Audit of antibiotic prescribing in two governmental teaching hospitals in Indonesia

    CLINICAL MICROBIOLOGY AND INFECTION, Issue 7 2008
    U. Hadi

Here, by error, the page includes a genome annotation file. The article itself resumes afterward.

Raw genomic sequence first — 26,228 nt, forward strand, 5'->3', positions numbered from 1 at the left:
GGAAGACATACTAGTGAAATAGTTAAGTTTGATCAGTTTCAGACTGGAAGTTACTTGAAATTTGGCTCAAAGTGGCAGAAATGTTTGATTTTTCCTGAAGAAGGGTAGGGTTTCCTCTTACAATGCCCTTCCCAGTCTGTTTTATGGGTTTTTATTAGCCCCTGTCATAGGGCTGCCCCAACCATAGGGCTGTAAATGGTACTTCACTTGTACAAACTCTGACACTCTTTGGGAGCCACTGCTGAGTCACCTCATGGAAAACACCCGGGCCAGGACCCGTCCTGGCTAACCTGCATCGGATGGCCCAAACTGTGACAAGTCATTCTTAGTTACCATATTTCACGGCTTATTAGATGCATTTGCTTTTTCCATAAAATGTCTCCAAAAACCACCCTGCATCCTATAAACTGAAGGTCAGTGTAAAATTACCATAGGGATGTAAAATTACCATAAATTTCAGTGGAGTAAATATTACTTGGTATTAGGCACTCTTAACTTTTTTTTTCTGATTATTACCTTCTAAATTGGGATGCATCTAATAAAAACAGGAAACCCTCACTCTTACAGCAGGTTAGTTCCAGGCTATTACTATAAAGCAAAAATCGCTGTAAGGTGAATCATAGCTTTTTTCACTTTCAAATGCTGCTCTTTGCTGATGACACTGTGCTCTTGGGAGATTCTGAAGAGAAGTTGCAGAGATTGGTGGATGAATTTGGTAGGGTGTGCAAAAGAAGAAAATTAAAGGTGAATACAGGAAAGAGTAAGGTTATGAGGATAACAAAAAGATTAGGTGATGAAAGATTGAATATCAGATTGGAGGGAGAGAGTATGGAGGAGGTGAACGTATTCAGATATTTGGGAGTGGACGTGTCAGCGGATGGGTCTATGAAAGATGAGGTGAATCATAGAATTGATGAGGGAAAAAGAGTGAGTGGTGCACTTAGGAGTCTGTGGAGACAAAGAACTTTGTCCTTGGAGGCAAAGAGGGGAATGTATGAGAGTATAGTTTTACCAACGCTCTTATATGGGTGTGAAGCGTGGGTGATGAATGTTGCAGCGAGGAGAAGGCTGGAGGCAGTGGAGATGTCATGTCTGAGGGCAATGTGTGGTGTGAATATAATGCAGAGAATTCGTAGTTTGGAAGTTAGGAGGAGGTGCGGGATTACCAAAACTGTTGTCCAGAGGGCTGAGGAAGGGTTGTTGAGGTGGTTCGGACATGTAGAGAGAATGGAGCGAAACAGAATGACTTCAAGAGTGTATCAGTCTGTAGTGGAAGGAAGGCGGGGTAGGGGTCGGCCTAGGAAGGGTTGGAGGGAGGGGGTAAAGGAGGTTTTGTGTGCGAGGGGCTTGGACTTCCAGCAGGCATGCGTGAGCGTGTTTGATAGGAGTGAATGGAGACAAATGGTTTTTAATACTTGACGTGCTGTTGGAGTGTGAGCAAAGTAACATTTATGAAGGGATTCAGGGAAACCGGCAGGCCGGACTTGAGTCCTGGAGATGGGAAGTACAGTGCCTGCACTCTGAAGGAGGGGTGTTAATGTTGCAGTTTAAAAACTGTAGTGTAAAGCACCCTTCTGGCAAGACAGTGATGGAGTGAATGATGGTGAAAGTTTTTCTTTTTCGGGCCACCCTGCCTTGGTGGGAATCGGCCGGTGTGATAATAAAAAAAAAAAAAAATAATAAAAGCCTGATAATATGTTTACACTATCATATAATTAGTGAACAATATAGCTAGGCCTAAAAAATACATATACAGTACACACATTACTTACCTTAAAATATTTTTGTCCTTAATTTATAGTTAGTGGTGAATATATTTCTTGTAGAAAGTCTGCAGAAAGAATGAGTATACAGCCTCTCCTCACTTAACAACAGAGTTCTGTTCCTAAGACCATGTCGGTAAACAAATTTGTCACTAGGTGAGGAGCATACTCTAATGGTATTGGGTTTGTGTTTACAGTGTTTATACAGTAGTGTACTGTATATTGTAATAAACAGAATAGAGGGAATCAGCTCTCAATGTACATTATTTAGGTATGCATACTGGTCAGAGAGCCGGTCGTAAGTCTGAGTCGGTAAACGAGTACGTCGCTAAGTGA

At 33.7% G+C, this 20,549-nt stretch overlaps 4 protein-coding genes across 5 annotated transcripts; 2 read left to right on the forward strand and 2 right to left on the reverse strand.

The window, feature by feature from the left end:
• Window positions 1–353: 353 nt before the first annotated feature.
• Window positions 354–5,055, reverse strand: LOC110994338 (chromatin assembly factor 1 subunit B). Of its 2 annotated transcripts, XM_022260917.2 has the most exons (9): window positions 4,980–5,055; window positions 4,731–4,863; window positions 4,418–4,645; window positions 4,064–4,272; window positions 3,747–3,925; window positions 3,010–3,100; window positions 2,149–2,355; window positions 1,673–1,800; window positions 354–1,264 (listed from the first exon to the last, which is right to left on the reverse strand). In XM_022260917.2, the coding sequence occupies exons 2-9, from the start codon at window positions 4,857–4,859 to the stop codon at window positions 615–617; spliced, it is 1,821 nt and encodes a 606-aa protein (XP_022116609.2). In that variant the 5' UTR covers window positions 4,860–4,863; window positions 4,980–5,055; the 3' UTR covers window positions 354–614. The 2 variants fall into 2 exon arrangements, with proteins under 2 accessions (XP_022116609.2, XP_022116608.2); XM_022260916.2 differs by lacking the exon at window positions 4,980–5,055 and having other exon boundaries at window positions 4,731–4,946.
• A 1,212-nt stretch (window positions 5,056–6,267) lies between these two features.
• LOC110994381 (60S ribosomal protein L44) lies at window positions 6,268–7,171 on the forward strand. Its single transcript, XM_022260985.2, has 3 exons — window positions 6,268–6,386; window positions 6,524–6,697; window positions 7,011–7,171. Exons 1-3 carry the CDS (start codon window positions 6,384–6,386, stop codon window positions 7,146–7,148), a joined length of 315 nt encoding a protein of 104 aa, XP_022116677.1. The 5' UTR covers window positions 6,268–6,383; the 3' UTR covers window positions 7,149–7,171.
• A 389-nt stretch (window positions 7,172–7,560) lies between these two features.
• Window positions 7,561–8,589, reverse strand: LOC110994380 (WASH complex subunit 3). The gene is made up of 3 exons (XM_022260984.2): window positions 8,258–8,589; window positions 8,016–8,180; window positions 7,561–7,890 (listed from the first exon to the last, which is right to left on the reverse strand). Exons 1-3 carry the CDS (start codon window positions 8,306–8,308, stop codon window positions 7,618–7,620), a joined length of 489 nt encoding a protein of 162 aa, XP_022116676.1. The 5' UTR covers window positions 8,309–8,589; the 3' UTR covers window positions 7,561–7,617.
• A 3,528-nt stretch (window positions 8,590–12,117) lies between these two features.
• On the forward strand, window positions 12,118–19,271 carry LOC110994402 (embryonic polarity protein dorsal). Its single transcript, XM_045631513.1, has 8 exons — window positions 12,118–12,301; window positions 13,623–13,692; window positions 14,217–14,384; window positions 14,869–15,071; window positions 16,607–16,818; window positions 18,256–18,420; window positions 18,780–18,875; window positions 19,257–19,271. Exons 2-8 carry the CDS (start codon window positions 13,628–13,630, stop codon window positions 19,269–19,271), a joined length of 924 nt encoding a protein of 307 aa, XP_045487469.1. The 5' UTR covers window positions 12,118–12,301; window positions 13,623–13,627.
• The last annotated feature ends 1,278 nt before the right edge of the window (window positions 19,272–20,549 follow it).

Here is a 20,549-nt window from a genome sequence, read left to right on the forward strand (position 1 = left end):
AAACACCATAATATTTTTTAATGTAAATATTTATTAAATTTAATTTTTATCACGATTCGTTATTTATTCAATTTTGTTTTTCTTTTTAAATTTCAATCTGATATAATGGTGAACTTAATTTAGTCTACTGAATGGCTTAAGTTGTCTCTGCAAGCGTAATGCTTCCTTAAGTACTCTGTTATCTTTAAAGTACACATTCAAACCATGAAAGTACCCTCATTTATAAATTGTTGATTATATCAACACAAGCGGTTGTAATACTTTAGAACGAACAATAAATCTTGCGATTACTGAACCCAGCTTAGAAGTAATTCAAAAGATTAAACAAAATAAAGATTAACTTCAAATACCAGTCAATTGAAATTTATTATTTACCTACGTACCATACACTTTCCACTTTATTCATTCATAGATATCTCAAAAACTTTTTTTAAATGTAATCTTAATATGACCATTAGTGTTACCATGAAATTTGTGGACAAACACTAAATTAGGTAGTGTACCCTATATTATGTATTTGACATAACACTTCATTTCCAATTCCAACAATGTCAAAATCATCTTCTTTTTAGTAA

Abstract This article estimates the magnitude and quality of antibiotic prescribing in Indonesian hospitals and aims to identify demographic, socio-economic, disease-related and healthcare-related determinants of use. An audit on antibiotic use of patients hospitalized for 5 days or more was conducted in two teaching hospitals (A and B) in Java. Data were collected by review of records on the day of discharge. The method was validated through concurrent data collection in Hospital A. Multivariate logistic regression analysis was performed to determine variables to explain antibiotic prescribing. Prescriptions were assessed by three reviewers using standardized criteria. A high proportion (84%) of 999 patients (499 in Hospital A and 500 in Hospital B) received an antibiotic. Prescriptions could be categorized as therapeutic (53%) or prophylactic (15%), but for 32% the indication was unclear. Aminopenicillins accounted for 54%, and cephalosporins (mostly third generation) for 17%. The average level of antibiotic use amounted to 39 DDD/100 patient-days. Validation revealed that 30% of the volume could be underestimated due to incompleteness of the records. Predictors of antibiotic use were diagnosis of infection, stay in surgical or paediatric departments, low-cost nursing care, and urban residence. Only 21% of prescriptions were considered to be definitely appropriate; 15% were inappropriate regarding choice, dosage or duration, and 42% of prescriptions, many for surgical prophylaxis and fever without diagnosis of infection, were deemed to be unnecessary. Agreement among assessors was low (kappa coefficients 0.13,0.14). Despite methodological limitations, recommendations could be made to address the need for improving diagnosis, treatment and drug delivery processes in this setting. [source]